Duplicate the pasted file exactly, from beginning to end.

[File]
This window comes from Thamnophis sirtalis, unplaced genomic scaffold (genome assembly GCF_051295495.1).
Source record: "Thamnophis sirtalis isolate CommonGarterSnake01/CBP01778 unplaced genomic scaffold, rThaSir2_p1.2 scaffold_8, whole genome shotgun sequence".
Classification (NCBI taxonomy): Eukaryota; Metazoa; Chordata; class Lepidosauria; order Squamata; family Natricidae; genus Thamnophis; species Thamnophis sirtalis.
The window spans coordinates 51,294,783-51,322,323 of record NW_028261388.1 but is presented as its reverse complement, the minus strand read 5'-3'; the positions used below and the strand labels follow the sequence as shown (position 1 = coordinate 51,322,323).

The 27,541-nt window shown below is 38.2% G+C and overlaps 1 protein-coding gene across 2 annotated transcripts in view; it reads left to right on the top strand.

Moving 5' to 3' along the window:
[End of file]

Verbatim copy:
This window comes from Thamnophis sirtalis, unplaced genomic scaffold (genome assembly GCF_051295495.1).
Source record: "Thamnophis sirtalis isolate CommonGarterSnake01/CBP01778 unplaced genomic scaffold, rThaSir2_p1.2 scaffold_8, whole genome shotgun sequence".
Classification (NCBI taxonomy): Eukaryota; Metazoa; Chordata; class Lepidosauria; order Squamata; family Natricidae; genus Thamnophis; species Thamnophis sirtalis.
The window spans coordinates 51,294,783-51,322,323 of record NW_028261388.1 but is presented as its reverse complement, the minus strand read 5'-3'; the positions used below and the strand labels follow the sequence as shown (position 1 = coordinate 51,322,323).

The 27,541-nt window shown below is 38.2% G+C and overlaps 1 protein-coding gene across 2 annotated transcripts in view; it reads left to right on the top strand.

Moving 5' to 3' along the window: